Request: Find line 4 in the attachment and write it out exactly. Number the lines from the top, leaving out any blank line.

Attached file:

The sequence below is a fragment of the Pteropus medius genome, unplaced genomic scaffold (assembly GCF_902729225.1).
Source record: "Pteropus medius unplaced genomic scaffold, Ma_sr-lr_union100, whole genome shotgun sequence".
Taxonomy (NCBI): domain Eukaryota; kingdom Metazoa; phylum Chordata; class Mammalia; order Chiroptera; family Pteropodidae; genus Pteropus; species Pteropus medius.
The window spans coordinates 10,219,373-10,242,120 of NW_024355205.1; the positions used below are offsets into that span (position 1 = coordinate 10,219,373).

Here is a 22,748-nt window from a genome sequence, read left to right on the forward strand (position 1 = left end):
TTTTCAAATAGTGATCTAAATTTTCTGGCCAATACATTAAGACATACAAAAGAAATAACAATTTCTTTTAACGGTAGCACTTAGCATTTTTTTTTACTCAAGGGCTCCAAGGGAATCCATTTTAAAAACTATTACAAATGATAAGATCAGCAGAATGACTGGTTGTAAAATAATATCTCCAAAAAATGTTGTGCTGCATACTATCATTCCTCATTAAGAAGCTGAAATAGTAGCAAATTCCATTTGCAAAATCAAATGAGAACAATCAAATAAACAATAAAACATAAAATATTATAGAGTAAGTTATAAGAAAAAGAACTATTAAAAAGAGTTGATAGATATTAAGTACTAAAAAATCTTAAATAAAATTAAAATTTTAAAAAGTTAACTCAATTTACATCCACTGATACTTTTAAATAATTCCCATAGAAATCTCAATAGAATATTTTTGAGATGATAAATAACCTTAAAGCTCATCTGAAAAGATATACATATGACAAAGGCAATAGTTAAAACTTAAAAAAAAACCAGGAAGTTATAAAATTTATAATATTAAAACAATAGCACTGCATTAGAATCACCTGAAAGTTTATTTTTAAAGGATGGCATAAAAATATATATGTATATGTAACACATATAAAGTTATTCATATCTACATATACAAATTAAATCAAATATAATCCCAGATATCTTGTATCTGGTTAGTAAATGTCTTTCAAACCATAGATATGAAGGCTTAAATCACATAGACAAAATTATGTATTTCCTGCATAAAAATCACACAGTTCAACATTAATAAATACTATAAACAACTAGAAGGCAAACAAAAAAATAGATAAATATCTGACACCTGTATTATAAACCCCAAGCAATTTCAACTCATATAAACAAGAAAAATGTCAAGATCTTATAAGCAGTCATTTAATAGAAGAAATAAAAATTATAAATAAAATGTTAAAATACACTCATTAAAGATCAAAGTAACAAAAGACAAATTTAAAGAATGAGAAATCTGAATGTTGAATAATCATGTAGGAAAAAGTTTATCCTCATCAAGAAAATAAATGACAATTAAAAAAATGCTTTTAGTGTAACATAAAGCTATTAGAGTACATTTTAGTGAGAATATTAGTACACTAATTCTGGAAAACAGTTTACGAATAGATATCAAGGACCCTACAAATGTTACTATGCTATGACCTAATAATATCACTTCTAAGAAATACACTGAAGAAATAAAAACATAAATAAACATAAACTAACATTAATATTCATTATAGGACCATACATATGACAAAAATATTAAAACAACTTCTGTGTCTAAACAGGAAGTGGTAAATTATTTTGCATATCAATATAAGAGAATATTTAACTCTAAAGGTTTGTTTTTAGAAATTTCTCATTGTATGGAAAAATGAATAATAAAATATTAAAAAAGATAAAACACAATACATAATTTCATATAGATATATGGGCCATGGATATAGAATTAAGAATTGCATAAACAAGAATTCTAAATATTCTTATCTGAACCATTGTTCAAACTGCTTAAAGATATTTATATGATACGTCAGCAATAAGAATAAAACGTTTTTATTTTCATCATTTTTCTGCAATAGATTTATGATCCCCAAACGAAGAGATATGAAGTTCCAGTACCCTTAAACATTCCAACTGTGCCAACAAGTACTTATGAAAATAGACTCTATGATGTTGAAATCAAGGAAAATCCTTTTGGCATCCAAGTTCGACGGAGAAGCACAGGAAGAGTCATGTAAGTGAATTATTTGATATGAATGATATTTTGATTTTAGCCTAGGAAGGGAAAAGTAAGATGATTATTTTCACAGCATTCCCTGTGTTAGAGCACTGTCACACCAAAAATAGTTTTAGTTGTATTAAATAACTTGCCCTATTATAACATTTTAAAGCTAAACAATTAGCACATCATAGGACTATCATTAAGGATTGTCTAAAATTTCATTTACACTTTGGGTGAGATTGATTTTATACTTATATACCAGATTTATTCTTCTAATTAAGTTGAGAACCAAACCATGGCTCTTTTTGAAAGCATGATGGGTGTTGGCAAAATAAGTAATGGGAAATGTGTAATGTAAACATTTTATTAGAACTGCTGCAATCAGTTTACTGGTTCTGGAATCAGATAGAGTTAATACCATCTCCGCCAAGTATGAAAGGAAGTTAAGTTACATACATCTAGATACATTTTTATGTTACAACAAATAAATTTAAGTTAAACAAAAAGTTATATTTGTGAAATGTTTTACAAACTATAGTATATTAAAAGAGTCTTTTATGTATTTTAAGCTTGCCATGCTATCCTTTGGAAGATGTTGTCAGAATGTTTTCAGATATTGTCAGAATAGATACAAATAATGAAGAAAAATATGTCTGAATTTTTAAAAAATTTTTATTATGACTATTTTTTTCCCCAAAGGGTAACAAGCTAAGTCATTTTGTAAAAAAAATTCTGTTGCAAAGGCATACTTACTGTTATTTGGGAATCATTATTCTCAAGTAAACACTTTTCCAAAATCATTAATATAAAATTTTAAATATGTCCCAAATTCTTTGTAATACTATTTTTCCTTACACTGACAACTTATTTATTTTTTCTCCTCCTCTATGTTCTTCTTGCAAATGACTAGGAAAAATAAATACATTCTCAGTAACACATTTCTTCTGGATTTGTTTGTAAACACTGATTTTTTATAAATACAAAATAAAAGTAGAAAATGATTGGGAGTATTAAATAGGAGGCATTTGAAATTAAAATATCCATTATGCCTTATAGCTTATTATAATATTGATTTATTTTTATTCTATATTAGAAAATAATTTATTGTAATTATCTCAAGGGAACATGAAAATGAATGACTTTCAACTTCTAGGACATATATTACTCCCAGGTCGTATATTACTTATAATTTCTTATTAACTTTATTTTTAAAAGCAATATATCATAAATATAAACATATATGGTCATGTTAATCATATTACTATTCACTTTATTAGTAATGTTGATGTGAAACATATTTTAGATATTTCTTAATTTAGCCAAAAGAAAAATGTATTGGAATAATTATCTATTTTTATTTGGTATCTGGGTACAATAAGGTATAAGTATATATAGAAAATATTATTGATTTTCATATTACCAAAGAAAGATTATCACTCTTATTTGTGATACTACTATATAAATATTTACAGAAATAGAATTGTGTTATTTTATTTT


The window spans coordinates 10,219,373-10,242,120 of NW_024355205.1; the positions used below are offsets into that span (position 1 = coordinate 10,219,373).